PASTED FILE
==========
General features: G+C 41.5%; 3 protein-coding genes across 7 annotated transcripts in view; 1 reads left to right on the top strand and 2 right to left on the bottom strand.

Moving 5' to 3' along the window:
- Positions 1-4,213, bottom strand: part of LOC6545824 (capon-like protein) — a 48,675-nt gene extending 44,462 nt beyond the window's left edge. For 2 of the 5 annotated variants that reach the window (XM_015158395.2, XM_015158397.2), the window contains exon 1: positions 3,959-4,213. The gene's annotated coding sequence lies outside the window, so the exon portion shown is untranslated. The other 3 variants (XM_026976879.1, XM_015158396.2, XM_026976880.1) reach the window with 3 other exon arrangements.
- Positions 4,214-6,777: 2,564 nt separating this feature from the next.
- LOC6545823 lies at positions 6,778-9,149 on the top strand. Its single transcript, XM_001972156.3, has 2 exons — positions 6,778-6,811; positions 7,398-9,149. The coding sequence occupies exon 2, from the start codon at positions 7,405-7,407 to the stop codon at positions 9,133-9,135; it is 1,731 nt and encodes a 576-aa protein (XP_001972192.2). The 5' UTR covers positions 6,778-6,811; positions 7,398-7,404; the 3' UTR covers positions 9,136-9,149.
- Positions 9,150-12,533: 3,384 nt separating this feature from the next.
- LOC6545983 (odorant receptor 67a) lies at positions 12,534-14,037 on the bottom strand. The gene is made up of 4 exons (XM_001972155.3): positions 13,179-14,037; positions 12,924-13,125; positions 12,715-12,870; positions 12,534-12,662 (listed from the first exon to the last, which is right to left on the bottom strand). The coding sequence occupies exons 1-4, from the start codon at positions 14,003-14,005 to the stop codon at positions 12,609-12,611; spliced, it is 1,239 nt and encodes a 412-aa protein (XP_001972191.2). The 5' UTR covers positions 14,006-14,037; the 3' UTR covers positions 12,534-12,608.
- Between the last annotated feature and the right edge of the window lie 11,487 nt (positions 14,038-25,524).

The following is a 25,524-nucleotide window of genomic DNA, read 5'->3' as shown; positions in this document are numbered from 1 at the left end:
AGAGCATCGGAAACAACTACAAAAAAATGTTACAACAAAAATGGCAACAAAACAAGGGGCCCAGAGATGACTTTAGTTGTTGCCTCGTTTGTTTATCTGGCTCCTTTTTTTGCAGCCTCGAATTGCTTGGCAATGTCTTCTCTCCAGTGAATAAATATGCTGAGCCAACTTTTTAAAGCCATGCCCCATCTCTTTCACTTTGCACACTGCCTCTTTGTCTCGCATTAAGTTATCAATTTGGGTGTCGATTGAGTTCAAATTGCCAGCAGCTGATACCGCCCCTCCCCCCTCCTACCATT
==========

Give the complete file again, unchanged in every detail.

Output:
General features: G+C 41.5%; 3 protein-coding genes across 7 annotated transcripts in view; 1 reads left to right on the top strand and 2 right to left on the bottom strand.

Moving 5' to 3' along the window:
- Positions 1-4,213, bottom strand: part of LOC6545824 (capon-like protein) — a 48,675-nt gene extending 44,462 nt beyond the window's left edge. For 2 of the 5 annotated variants that reach the window (XM_015158395.2, XM_015158397.2), the window contains exon 1: positions 3,959-4,213. The gene's annotated coding sequence lies outside the window, so the exon portion shown is untranslated. The other 3 variants (XM_026976879.1, XM_015158396.2, XM_026976880.1) reach the window with 3 other exon arrangements.
- Positions 4,214-6,777: 2,564 nt separating this feature from the next.
- LOC6545823 lies at positions 6,778-9,149 on the top strand. Its single transcript, XM_001972156.3, has 2 exons — positions 6,778-6,811; positions 7,398-9,149. The coding sequence occupies exon 2, from the start codon at positions 7,405-7,407 to the stop codon at positions 9,133-9,135; it is 1,731 nt and encodes a 576-aa protein (XP_001972192.2). The 5' UTR covers positions 6,778-6,811; positions 7,398-7,404; the 3' UTR covers positions 9,136-9,149.
- Positions 9,150-12,533: 3,384 nt separating this feature from the next.
- LOC6545983 (odorant receptor 67a) lies at positions 12,534-14,037 on the bottom strand. The gene is made up of 4 exons (XM_001972155.3): positions 13,179-14,037; positions 12,924-13,125; positions 12,715-12,870; positions 12,534-12,662 (listed from the first exon to the last, which is right to left on the bottom strand). The coding sequence occupies exons 1-4, from the start codon at positions 14,003-14,005 to the stop codon at positions 12,609-12,611; spliced, it is 1,239 nt and encodes a 412-aa protein (XP_001972191.2). The 5' UTR covers positions 14,006-14,037; the 3' UTR covers positions 12,534-12,608.
- Between the last annotated feature and the right edge of the window lie 11,487 nt (positions 14,038-25,524).

The following is a 25,524-nucleotide window of genomic DNA, read 5'->3' as shown; positions in this document are numbered from 1 at the left end:
AGAGCATCGGAAACAACTACAAAAAAATGTTACAACAAAAATGGCAACAAAACAAGGGGCCCAGAGATGACTTTAGTTGTTGCCTCGTTTGTTTATCTGGCTCCTTTTTTTGCAGCCTCGAATTGCTTGGCAATGTCTTCTCTCCAGTGAATAAATATGCTGAGCCAACTTTTTAAAGCCATGCCCCATCTCTTTCACTTTGCACACTGCCTCTTTGTCTCGCATTAAGTTATCAATTTGGGTGTCGATTGAGTTCAAATTGCCAGCAGCTGATACCGCCCCTCCCCCCTCCTACCATT